[August 1, 2012
From Marx to Ensor: The Revolution Artist Wilhelm Kleinenbroich (1812 – 95)
It really cannot be said that the Kölnische Stadtmuseum is concerned too little with one of its most significant artistic treasures, the oeuvre of the Rhenish historical painter and graphic artist Wilhelm Kleinebroich, quite to the contrary. In 1999 the brilliant monograph “Die Revolution des Malers Kleinenbroich” by Bonn-based historian Horst Heidermann was published there. With it, he achieved one of the rare feats of having elucidated the surprising, expressive diversity of an ignored artist through meticulous research and puzzle work, although the sources are precarious and only a relatively small part of his oeuvre has survived. Future research work will hardly be able to surpass Heidermann’s monograph, now that relevant material of the Kölner Stadtarchiv has been lost.
Until then, only very few paintings were known by the artist from a poor background, who first worked as a decoration painter and was then trained for a short period at the Düsseldorfer Kunstakademie, probably as a private student in an independent studio of Carl Friedrich Lessing. His painting Recruten vor der Schenke (1843), in which he attacked Prussian censorship, as well as the socio-critical depiction Die Erhebung der Schlacht – und Mahlsteuer (1847) and the genre painting Der Proletarier (1845) long counted, alongside pictures by Johann Peter Hasenclever, Peter Schwingen and Carl Wilhelm Hübner, as the main works of early-socialist art of the Vormärz. Yet only through Heidermann’s publication did it become clear that Kleinenbroich was one of the most idiosyncratic graphic artists of his time, as well as a portrait and panorama painter who was high in demand, the designer of the political carnival initiated by Franz Raveaux, and a specialist in tableaux vivant critical of contemporary issues, which he created preferably based on press graphics of the Leipziger Illustrirte.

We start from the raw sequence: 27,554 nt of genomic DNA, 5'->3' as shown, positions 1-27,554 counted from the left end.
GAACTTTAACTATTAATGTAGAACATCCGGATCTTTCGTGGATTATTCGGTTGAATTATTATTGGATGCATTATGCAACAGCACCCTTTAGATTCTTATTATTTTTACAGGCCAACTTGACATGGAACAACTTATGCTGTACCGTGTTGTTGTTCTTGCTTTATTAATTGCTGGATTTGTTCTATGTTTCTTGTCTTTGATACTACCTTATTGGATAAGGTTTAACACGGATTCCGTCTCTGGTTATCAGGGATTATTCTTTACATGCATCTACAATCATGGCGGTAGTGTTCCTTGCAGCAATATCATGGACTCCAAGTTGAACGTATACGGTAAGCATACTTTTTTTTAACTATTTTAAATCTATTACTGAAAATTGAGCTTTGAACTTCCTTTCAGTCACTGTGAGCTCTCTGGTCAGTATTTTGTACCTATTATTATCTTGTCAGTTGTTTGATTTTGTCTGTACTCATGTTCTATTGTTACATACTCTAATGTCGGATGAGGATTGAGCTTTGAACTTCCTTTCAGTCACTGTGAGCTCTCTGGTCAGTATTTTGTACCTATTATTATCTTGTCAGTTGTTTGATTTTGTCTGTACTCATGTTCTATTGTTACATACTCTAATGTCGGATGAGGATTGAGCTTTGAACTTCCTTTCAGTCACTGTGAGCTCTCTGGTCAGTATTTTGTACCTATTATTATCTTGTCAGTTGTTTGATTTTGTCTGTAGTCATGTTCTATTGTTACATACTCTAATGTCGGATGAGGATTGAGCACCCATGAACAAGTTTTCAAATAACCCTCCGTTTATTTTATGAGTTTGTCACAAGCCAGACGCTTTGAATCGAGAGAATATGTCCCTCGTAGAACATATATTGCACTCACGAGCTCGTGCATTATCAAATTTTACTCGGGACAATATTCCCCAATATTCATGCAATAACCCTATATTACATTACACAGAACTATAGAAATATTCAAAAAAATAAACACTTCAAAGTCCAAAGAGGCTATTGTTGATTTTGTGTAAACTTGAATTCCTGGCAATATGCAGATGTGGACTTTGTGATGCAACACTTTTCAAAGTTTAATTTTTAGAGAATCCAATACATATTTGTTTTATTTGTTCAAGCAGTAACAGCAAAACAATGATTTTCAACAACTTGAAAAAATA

Wilhelm Kleinenbroich: watercolour and ink drawing, undated (Kölnisches Stadtmuseum)
German art of the 19th century is really not that rich in such idiosyncratic positions. Particularly in the German generation of ’48, interrupted and artistically half-baked work sequences are the rule. One often forgets that, at the time, Prussian reaction not only led to a devastating decline of progressive forces in the political arena, but also in the field of culture. Against this background, the cycle of 55 watercolours (some only passed down in the form of photographs), in which the artist, most likely well advanced in years, passed the revolutionary events in Cologne in review, gain all the more weight. In their exuberant fantasy and painterly intensity, the sheets already anticipate a James Ensor. The early paintings of Kleinenbroich, who in the circle of his colleagues had the nickname “Tizian”, had attracted attention due to their challenging colouring. In his late watercolours, he then in an unprecedented manner unleashed his urge to employ a more flowing painterly style with garish colours.
His extraordinary inventiveness is also expressed in the cycle of caricatural lithographs entitled “Durcheinander”, which he published in thirteen issues in 1848 and 1849. None of his colleagues from the context of the Düsseldorfer school of painters, who concurrently did exercises in political caricature in the esteemed Düsseldorfer Monatsheften, came to comparably brilliant results. A style-critical comparison of these emblematic works with the probably best-known early-communist icon, the new Prometheus, an 1842 allegory of the censorship measures against the Rheinische Zeitung edited by Karl Marx, can only reinforce Horst Heidermann’s presumption that the anonymous author was with great probability young Wilhelm Kleinenbroich. (Heidermann convincingly supports this speculation in his book with a chain of arguments spanning more than five pages.)
The exhibition is on view until 09/14/2012 at the Kölnische Stadtmuseum